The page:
The first case before the Kosovo War Crimes Court has begun.


The first case before the Kosovo War Crimes Court has begun.

The war crimes trial of a former rebel leader begins on Wednesday in The Hague before a special court investigating Kosovo’s 1998-1999 independence fight.

Salih Mustafa, a commander in the ethnic Albanian Kosovo Liberation Army (KLA), is accused of murder, torture, brutal treatment, and arbitrary detention.

Mustafa is accused of mistreating captives at a detention center in Zllash, a town east of the capital Pristina, in April 1999. He was detained last year while working as an adviser at Kosovo’s defense ministry.

The case is the first to go to trial at the Kosovo Specialist Chambers, an EU-backed court established in 2015 in the Netherlands to investigate alleged KLA atrocities.

The trial will be formally opened on Wednesday by the chief judge, who will then read the indictment to Mustafa, according to the court.

“The accused will be asked if he understands the indictment and if he wants to confirm his previous plea. The defendant has pled not guilty in this case,” it stated.

Prosecutors will have three hours to make their opening statement, followed by 90 minutes for victims’ lawyers to testify.

During September and October, the trial will hear from 16 witnesses.

After an 11-week NATO bombing campaign, Serbian President Slobodan Milosevic’s army withdrew from Kosovo, killing 13,000 civilians.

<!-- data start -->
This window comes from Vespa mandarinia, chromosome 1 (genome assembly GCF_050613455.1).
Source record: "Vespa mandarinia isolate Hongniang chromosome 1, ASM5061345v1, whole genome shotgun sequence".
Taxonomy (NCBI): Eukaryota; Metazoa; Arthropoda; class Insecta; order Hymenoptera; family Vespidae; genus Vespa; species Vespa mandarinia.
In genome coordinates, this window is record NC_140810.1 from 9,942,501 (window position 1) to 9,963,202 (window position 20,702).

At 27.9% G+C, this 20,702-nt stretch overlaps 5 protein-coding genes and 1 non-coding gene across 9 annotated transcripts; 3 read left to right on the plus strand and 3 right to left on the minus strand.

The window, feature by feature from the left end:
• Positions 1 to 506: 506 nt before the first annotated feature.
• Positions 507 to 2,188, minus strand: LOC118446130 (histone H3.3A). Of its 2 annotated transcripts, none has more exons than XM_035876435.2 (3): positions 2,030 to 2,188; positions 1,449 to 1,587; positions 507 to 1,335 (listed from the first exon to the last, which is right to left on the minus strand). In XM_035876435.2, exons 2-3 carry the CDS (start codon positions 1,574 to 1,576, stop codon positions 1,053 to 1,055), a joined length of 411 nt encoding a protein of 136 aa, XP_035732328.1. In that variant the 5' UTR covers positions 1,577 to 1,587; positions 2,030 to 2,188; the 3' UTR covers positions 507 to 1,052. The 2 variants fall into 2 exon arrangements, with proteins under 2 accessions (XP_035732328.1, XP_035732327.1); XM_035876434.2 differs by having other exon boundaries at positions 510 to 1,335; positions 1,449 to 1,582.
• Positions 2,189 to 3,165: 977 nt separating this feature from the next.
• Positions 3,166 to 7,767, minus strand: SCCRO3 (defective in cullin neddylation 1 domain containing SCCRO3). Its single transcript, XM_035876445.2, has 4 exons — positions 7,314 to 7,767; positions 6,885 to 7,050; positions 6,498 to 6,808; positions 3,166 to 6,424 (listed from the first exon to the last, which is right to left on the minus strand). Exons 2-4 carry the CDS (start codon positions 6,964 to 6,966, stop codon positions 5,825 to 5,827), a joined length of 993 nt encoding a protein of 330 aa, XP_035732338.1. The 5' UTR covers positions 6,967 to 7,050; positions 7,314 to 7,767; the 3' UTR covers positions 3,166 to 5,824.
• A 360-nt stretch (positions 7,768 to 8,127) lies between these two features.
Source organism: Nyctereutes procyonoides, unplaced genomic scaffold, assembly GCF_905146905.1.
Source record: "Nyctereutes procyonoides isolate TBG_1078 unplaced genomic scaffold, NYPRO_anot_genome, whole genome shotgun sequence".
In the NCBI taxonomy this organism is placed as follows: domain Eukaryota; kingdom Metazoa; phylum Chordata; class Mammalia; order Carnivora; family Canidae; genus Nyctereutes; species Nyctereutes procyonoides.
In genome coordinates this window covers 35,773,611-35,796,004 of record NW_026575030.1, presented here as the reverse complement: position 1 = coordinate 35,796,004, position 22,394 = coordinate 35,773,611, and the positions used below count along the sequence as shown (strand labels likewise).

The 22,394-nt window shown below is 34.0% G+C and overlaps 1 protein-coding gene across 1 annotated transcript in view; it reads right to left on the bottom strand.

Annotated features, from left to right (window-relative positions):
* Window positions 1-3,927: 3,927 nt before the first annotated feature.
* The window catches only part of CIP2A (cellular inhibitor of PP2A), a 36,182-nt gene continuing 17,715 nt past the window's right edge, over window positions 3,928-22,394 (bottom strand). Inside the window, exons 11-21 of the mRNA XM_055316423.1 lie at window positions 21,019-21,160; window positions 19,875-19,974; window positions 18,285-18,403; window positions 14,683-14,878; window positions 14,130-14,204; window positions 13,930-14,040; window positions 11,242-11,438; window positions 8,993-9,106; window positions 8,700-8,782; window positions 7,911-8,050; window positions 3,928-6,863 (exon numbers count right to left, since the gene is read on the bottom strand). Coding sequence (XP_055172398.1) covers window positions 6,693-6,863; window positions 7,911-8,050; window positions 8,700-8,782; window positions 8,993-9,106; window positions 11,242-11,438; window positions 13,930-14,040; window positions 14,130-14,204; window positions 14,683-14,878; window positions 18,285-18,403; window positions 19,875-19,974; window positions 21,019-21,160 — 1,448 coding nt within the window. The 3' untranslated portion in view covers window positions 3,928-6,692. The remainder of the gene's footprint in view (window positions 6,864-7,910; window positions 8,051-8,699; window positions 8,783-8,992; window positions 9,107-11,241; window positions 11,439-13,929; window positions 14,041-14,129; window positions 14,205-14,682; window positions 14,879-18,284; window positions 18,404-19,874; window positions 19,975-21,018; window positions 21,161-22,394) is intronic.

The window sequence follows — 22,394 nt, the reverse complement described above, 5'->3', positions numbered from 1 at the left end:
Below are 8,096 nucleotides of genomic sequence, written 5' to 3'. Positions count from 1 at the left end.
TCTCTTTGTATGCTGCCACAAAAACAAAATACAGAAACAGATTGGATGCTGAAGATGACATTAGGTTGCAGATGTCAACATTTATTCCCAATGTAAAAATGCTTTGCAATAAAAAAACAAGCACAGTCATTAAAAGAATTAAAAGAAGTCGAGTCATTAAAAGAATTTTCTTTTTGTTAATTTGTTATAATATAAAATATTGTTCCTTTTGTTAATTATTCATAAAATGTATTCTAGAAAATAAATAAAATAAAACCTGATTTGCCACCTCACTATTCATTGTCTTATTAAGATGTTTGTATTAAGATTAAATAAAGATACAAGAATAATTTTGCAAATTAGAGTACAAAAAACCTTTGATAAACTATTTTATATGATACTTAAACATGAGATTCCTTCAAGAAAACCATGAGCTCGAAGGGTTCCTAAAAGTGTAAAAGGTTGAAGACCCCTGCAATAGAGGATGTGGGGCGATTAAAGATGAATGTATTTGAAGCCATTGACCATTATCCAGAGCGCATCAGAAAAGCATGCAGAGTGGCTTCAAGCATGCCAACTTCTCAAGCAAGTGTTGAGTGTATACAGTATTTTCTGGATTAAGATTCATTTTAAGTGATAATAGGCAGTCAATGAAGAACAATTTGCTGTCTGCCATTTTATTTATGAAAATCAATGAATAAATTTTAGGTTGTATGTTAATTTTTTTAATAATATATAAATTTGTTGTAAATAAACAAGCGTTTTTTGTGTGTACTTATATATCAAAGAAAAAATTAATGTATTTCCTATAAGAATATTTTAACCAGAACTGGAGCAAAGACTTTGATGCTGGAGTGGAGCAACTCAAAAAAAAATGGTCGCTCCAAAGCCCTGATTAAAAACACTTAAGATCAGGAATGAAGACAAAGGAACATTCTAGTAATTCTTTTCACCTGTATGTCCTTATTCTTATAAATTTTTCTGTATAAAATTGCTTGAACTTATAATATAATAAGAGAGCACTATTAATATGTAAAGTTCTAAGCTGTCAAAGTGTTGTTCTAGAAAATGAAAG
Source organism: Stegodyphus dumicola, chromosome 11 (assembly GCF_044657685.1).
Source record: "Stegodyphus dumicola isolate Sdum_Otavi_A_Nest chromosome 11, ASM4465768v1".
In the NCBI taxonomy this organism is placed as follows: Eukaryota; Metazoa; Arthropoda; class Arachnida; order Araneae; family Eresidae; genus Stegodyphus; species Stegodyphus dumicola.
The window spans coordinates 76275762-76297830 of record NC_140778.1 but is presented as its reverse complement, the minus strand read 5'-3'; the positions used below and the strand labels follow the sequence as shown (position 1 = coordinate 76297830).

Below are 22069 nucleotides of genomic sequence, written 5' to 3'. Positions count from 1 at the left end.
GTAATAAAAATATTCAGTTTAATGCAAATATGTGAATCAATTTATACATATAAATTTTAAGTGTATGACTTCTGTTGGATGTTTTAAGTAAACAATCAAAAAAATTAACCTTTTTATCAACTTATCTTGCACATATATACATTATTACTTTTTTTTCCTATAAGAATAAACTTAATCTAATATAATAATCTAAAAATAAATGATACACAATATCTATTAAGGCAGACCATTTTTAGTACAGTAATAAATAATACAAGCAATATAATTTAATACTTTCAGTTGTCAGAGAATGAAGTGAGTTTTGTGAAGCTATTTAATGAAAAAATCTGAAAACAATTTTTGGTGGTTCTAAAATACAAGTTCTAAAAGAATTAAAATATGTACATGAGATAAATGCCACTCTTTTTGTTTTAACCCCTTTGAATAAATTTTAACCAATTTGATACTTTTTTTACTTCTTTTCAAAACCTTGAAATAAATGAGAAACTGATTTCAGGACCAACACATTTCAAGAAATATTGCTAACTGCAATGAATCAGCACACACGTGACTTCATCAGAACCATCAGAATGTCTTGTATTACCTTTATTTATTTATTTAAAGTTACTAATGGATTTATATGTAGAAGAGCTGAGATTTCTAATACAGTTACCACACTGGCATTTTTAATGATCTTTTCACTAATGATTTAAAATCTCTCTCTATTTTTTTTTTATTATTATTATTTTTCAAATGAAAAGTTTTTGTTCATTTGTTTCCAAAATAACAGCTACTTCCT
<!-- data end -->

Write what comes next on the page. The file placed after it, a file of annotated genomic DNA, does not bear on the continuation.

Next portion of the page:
Following the wars that tore the former Yugoslavia apart in the 1990s, a slew of Serbian war criminals were found guilty by international tribunals.

During and after the conflict, however, KLA rebel leaders have been accused of carrying out retaliatory assaults on Serbs, Roma, and ethnic Albanian opponents.

According to the indictment, Mustafa, also known as Commander Cali, reportedly managed a temporary detention center for those accused of being spies, working with Serbian forces, or refusing to cooperate with the KLA.

Detainees were allegedly held captive in a confined stable and tortured to “beatings with various tools, burning, and electric shocks.” In front of other captives, several were urinated on.

Mustafa is accused of hitting one detainee with a baseball bat and slapping, punching, and kicking another.

The rest of the crimes were carried out on his orders or by those under his leadership, which he “knew or had reason to know.”

When an accused murder victim was brought to the prison center and “beaten and tormented much more,” he was present. Brief News from Washington Newsday.


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